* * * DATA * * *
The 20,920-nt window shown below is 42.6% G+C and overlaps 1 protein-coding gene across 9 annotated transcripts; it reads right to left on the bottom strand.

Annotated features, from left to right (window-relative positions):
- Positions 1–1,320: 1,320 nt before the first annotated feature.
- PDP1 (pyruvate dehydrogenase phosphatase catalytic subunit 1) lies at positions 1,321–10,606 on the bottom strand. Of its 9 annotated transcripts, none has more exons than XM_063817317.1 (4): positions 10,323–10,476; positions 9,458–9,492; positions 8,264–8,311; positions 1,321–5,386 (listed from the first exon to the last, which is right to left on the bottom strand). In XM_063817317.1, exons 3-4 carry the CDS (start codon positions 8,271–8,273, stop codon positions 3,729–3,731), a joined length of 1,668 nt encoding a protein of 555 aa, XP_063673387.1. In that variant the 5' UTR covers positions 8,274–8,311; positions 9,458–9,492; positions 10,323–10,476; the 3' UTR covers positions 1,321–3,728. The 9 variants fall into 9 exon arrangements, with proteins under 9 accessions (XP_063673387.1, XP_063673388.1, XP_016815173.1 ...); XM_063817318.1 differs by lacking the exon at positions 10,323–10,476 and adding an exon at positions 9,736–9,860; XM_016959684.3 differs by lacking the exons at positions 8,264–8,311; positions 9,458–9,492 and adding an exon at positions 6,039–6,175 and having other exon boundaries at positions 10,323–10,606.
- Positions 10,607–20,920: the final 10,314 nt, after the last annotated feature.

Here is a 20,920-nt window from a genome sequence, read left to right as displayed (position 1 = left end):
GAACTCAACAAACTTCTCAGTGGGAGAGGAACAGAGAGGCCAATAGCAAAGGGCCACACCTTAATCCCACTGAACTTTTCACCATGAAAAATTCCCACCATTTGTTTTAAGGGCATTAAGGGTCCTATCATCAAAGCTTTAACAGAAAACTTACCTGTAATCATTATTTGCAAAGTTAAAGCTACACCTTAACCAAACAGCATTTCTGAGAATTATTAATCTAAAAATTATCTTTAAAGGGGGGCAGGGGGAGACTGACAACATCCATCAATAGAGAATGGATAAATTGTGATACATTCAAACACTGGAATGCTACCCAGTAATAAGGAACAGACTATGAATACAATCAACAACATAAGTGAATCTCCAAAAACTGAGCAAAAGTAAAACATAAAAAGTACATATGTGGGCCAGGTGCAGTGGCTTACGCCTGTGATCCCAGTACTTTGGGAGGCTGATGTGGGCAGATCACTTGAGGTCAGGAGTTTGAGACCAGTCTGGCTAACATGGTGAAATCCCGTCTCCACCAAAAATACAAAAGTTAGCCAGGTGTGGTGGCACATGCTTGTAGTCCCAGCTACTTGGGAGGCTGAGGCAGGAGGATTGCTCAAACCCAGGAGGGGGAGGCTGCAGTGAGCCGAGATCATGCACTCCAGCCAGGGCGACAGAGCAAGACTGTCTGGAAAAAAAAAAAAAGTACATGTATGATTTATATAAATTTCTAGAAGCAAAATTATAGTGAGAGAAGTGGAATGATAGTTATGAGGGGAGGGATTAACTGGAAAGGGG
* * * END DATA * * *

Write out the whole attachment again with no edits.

The 20,920-nt window shown below is 42.6% G+C and overlaps 1 protein-coding gene across 9 annotated transcripts; it reads right to left on the bottom strand.

Annotated features, from left to right (window-relative positions):
- Positions 1–1,320: 1,320 nt before the first annotated feature.
- PDP1 (pyruvate dehydrogenase phosphatase catalytic subunit 1) lies at positions 1,321–10,606 on the bottom strand. Of its 9 annotated transcripts, none has more exons than XM_063817317.1 (4): positions 10,323–10,476; positions 9,458–9,492; positions 8,264–8,311; positions 1,321–5,386 (listed from the first exon to the last, which is right to left on the bottom strand). In XM_063817317.1, exons 3-4 carry the CDS (start codon positions 8,271–8,273, stop codon positions 3,729–3,731), a joined length of 1,668 nt encoding a protein of 555 aa, XP_063673387.1. In that variant the 5' UTR covers positions 8,274–8,311; positions 9,458–9,492; positions 10,323–10,476; the 3' UTR covers positions 1,321–3,728. The 9 variants fall into 9 exon arrangements, with proteins under 9 accessions (XP_063673387.1, XP_063673388.1, XP_016815173.1 ...); XM_063817318.1 differs by lacking the exon at positions 10,323–10,476 and adding an exon at positions 9,736–9,860; XM_016959684.3 differs by lacking the exons at positions 8,264–8,311; positions 9,458–9,492 and adding an exon at positions 6,039–6,175 and having other exon boundaries at positions 10,323–10,606.
- Positions 10,607–20,920: the final 10,314 nt, after the last annotated feature.

Here is a 20,920-nt window from a genome sequence, read left to right as displayed (position 1 = left end):
GAACTCAACAAACTTCTCAGTGGGAGAGGAACAGAGAGGCCAATAGCAAAGGGCCACACCTTAATCCCACTGAACTTTTCACCATGAAAAATTCCCACCATTTGTTTTAAGGGCATTAAGGGTCCTATCATCAAAGCTTTAACAGAAAACTTACCTGTAATCATTATTTGCAAAGTTAAAGCTACACCTTAACCAAACAGCATTTCTGAGAATTATTAATCTAAAAATTATCTTTAAAGGGGGGCAGGGGGAGACTGACAACATCCATCAATAGAGAATGGATAAATTGTGATACATTCAAACACTGGAATGCTACCCAGTAATAAGGAACAGACTATGAATACAATCAACAACATAAGTGAATCTCCAAAAACTGAGCAAAAGTAAAACATAAAAAGTACATATGTGGGCCAGGTGCAGTGGCTTACGCCTGTGATCCCAGTACTTTGGGAGGCTGATGTGGGCAGATCACTTGAGGTCAGGAGTTTGAGACCAGTCTGGCTAACATGGTGAAATCCCGTCTCCACCAAAAATACAAAAGTTAGCCAGGTGTGGTGGCACATGCTTGTAGTCCCAGCTACTTGGGAGGCTGAGGCAGGAGGATTGCTCAAACCCAGGAGGGGGAGGCTGCAGTGAGCCGAGATCATGCACTCCAGCCAGGGCGACAGAGCAAGACTGTCTGGAAAAAAAAAAAAAGTACATGTATGATTTATATAAATTTCTAGAAGCAAAATTATAGTGAGAGAAGTGGAATGATAGTTATGAGGGGAGGGATTAACTGGAAAGGGG